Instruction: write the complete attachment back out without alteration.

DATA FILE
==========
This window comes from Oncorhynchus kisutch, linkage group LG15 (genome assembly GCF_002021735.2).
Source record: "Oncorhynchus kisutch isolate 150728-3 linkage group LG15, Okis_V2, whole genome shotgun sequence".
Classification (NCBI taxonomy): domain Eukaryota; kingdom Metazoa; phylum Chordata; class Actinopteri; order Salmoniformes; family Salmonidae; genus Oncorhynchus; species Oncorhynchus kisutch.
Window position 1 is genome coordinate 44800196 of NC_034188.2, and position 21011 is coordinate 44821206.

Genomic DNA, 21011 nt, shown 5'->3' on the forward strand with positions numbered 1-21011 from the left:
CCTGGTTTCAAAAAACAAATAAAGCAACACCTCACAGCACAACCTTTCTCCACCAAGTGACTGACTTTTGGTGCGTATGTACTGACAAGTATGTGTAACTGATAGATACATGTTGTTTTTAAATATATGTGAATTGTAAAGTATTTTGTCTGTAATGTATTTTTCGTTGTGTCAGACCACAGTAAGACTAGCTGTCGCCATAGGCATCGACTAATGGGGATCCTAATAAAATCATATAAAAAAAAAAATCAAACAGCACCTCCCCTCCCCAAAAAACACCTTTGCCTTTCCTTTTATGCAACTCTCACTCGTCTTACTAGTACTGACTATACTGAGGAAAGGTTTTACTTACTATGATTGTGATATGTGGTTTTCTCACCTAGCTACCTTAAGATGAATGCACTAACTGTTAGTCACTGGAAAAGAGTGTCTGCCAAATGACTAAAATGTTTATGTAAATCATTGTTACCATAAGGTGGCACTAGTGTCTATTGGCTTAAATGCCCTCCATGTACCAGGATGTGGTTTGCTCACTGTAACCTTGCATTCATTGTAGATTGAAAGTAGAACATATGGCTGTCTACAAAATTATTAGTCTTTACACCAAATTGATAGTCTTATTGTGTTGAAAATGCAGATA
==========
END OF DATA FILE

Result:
This window comes from Oncorhynchus kisutch, linkage group LG15 (genome assembly GCF_002021735.2).
Source record: "Oncorhynchus kisutch isolate 150728-3 linkage group LG15, Okis_V2, whole genome shotgun sequence".
Classification (NCBI taxonomy): domain Eukaryota; kingdom Metazoa; phylum Chordata; class Actinopteri; order Salmoniformes; family Salmonidae; genus Oncorhynchus; species Oncorhynchus kisutch.
Window position 1 is genome coordinate 44800196 of NC_034188.2, and position 21011 is coordinate 44821206.

Genomic DNA, 21011 nt, shown 5'->3' on the forward strand with positions numbered 1-21011 from the left:
CCTGGTTTCAAAAAACAAATAAAGCAACACCTCACAGCACAACCTTTCTCCACCAAGTGACTGACTTTTGGTGCGTATGTACTGACAAGTATGTGTAACTGATAGATACATGTTGTTTTTAAATATATGTGAATTGTAAAGTATTTTGTCTGTAATGTATTTTTCGTTGTGTCAGACCACAGTAAGACTAGCTGTCGCCATAGGCATCGACTAATGGGGATCCTAATAAAATCATATAAAAAAAAAAATCAAACAGCACCTCCCCTCCCCAAAAAACACCTTTGCCTTTCCTTTTATGCAACTCTCACTCGTCTTACTAGTACTGACTATACTGAGGAAAGGTTTTACTTACTATGATTGTGATATGTGGTTTTCTCACCTAGCTACCTTAAGATGAATGCACTAACTGTTAGTCACTGGAAAAGAGTGTCTGCCAAATGACTAAAATGTTTATGTAAATCATTGTTACCATAAGGTGGCACTAGTGTCTATTGGCTTAAATGCCCTCCATGTACCAGGATGTGGTTTGCTCACTGTAACCTTGCATTCATTGTAGATTGAAAGTAGAACATATGGCTGTCTACAAAATTATTAGTCTTTACACCAAATTGATAGTCTTATTGTGTTGAAAATGCAGATA